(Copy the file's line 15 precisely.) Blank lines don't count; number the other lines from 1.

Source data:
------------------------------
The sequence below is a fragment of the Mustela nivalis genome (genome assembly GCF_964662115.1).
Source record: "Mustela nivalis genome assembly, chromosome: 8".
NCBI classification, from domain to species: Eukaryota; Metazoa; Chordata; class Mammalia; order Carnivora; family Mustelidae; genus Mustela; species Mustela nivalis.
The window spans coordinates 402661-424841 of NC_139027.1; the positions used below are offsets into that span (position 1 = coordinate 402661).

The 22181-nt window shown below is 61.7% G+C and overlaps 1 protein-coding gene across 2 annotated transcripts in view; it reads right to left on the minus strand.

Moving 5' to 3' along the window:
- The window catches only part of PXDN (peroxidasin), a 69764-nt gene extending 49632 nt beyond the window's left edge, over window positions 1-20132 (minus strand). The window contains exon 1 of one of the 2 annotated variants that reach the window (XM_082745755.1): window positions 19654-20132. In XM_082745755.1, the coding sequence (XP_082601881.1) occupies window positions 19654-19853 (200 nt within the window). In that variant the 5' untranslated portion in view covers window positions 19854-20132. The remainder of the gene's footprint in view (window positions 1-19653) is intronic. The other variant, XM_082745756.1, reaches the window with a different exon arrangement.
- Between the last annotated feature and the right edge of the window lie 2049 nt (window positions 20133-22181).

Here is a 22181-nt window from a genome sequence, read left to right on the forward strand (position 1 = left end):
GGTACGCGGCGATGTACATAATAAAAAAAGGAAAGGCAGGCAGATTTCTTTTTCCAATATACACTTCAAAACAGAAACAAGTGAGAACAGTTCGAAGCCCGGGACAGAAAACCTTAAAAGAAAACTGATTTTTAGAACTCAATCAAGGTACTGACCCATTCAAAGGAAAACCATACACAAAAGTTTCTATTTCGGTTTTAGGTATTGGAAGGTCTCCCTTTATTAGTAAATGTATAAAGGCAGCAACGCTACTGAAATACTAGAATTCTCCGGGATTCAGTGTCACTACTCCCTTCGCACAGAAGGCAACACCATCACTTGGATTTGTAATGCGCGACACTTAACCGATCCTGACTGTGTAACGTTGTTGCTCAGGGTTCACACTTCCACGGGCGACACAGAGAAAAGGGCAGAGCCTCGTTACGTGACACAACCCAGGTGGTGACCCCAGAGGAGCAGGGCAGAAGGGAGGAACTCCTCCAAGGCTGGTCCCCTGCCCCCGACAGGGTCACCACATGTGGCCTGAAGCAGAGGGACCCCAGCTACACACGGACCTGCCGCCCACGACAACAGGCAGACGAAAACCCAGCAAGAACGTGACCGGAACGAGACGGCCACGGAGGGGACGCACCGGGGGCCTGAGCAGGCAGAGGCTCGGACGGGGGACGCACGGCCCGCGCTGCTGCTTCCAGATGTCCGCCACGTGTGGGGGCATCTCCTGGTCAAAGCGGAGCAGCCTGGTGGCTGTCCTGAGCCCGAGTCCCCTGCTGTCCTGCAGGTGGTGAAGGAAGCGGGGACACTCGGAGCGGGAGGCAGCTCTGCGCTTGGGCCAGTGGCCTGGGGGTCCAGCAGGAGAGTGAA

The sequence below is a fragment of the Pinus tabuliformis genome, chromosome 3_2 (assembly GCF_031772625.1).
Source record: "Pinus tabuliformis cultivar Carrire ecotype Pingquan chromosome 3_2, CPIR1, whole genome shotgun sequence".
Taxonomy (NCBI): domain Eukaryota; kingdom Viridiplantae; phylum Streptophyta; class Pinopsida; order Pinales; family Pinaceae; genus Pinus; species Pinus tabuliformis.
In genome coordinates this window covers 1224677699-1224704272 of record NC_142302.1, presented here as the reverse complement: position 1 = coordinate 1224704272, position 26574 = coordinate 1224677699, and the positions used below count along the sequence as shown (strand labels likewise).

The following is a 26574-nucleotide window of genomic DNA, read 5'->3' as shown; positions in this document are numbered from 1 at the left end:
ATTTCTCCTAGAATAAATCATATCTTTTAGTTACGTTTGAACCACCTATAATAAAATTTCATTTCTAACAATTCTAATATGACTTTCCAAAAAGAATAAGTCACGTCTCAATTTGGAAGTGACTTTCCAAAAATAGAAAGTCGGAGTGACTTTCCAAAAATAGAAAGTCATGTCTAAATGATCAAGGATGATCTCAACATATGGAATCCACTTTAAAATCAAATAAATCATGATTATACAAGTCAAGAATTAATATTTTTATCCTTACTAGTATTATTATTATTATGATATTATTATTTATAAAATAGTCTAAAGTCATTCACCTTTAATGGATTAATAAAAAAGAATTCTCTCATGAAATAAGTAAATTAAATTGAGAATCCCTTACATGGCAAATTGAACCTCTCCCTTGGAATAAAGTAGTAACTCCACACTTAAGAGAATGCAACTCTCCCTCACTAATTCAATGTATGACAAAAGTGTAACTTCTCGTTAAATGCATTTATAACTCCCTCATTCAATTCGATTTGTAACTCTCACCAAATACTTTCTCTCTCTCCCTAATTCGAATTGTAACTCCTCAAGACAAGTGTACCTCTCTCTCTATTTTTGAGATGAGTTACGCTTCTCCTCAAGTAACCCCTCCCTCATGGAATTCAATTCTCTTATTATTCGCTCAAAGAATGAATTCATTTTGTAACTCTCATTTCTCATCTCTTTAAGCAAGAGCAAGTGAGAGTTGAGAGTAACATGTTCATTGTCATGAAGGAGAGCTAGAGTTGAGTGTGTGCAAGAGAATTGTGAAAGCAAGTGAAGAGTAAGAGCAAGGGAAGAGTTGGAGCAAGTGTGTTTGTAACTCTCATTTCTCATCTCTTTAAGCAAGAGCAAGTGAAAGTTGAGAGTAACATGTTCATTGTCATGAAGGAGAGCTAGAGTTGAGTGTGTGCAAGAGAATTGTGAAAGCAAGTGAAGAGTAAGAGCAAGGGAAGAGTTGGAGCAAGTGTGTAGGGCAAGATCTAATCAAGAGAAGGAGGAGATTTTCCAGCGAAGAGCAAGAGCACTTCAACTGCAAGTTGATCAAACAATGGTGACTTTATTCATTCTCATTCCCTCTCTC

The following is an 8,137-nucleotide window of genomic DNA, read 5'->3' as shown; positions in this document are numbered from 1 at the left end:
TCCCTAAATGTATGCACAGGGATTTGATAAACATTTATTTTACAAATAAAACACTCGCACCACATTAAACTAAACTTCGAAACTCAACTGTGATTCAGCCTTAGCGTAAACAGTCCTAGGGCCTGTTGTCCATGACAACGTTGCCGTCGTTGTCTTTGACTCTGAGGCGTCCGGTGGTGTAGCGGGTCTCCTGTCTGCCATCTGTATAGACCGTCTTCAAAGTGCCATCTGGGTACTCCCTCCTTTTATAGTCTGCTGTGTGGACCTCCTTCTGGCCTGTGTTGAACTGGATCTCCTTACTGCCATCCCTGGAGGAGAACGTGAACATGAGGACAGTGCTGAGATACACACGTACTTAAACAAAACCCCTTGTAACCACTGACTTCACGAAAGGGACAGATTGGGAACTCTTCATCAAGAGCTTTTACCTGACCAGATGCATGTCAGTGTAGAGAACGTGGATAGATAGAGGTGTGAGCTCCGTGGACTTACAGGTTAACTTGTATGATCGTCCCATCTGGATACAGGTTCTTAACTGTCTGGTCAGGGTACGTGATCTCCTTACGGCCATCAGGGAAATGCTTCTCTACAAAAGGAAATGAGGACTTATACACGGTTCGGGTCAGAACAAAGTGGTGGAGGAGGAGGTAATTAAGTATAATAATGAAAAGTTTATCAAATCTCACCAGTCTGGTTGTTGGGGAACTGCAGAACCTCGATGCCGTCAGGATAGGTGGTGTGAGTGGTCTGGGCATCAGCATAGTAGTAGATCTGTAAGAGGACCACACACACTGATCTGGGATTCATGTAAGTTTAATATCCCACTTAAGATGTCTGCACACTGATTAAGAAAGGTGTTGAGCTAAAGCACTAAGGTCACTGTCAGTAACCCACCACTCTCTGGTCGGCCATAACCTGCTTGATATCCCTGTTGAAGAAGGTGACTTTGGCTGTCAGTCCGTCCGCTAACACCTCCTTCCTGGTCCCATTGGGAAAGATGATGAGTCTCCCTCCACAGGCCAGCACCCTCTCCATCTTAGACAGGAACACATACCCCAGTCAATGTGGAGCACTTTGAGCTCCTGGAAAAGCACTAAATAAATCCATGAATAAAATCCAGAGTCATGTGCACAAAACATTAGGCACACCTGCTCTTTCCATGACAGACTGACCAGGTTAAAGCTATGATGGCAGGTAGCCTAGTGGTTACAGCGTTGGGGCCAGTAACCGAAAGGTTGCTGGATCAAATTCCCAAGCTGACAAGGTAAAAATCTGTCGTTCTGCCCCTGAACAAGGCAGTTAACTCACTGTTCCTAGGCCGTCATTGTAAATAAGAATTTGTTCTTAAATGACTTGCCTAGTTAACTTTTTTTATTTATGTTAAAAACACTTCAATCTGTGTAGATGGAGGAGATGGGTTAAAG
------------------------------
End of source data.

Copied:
The following is a 26574-nucleotide window of genomic DNA, read 5'->3' as shown; positions in this document are numbered from 1 at the left end: